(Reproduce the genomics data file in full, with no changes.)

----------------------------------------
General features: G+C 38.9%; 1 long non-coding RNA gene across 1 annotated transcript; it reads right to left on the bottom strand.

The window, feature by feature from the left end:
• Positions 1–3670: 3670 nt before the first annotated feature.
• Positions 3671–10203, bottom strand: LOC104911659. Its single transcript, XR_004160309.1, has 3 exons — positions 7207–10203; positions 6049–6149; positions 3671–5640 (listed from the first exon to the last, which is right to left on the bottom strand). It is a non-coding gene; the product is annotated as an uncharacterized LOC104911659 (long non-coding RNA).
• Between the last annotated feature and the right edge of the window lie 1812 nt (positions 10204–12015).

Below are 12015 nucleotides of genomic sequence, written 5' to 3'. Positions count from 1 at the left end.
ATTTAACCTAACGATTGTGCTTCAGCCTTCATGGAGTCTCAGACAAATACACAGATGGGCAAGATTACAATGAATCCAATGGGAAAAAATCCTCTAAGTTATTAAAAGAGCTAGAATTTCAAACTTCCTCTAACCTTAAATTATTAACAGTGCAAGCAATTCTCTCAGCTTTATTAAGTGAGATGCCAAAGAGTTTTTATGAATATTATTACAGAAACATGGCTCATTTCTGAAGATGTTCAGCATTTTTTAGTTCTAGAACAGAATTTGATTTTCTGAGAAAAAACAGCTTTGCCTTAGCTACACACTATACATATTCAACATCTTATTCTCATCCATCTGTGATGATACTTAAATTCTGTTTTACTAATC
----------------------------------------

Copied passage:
General features: G+C 38.9%; 1 long non-coding RNA gene across 1 annotated transcript; it reads right to left on the bottom strand.

The window, feature by feature from the left end:
• Positions 1–3670: 3670 nt before the first annotated feature.
• Positions 3671–10203, bottom strand: LOC104911659. Its single transcript, XR_004160309.1, has 3 exons — positions 7207–10203; positions 6049–6149; positions 3671–5640 (listed from the first exon to the last, which is right to left on the bottom strand). It is a non-coding gene; the product is annotated as an uncharacterized LOC104911659 (long non-coding RNA).
• Between the last annotated feature and the right edge of the window lie 1812 nt (positions 10204–12015).

Below are 12015 nucleotides of genomic sequence, written 5' to 3'. Positions count from 1 at the left end.
ATTTAACCTAACGATTGTGCTTCAGCCTTCATGGAGTCTCAGACAAATACACAGATGGGCAAGATTACAATGAATCCAATGGGAAAAAATCCTCTAAGTTATTAAAAGAGCTAGAATTTCAAACTTCCTCTAACCTTAAATTATTAACAGTGCAAGCAATTCTCTCAGCTTTATTAAGTGAGATGCCAAAGAGTTTTTATGAATATTATTACAGAAACATGGCTCATTTCTGAAGATGTTCAGCATTTTTTAGTTCTAGAACAGAATTTGATTTTCTGAGAAAAAACAGCTTTGCCTTAGCTACACACTATACATATTCAACATCTTATTCTCATCCATCTGTGATGATACTTAAATTCTGTTTTACTAATC